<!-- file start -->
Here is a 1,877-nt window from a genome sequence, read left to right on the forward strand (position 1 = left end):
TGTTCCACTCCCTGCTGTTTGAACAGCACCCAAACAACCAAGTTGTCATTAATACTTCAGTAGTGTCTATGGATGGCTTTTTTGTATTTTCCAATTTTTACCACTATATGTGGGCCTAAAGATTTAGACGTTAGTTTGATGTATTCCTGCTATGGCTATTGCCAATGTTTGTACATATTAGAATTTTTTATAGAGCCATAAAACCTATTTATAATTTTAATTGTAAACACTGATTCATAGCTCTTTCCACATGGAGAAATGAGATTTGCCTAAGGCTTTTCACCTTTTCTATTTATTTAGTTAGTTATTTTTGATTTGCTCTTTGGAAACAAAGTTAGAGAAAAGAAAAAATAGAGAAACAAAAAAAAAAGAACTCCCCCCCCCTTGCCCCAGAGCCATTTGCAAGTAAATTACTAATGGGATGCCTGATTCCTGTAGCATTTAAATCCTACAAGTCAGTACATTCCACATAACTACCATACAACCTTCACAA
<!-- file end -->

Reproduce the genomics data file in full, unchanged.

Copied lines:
Here is a 1,877-nt window from a genome sequence, read left to right on the forward strand (position 1 = left end):
TGTTCCACTCCCTGCTGTTTGAACAGCACCCAAACAACCAAGTTGTCATTAATACTTCAGTAGTGTCTATGGATGGCTTTTTTGTATTTTCCAATTTTTACCACTATATGTGGGCCTAAAGATTTAGACGTTAGTTTGATGTATTCCTGCTATGGCTATTGCCAATGTTTGTACATATTAGAATTTTTTATAGAGCCATAAAACCTATTTATAATTTTAATTGTAAACACTGATTCATAGCTCTTTCCACATGGAGAAATGAGATTTGCCTAAGGCTTTTCACCTTTTCTATTTATTTAGTTAGTTATTTTTGATTTGCTCTTTGGAAACAAAGTTAGAGAAAAGAAAAAATAGAGAAACAAAAAAAAAAGAACTCCCCCCCCCTTGCCCCAGAGCCATTTGCAAGTAAATTACTAATGGGATGCCTGATTCCTGTAGCATTTAAATCCTACAAGTCAGTACATTCCACATAACTACCATACAACCTTCACAA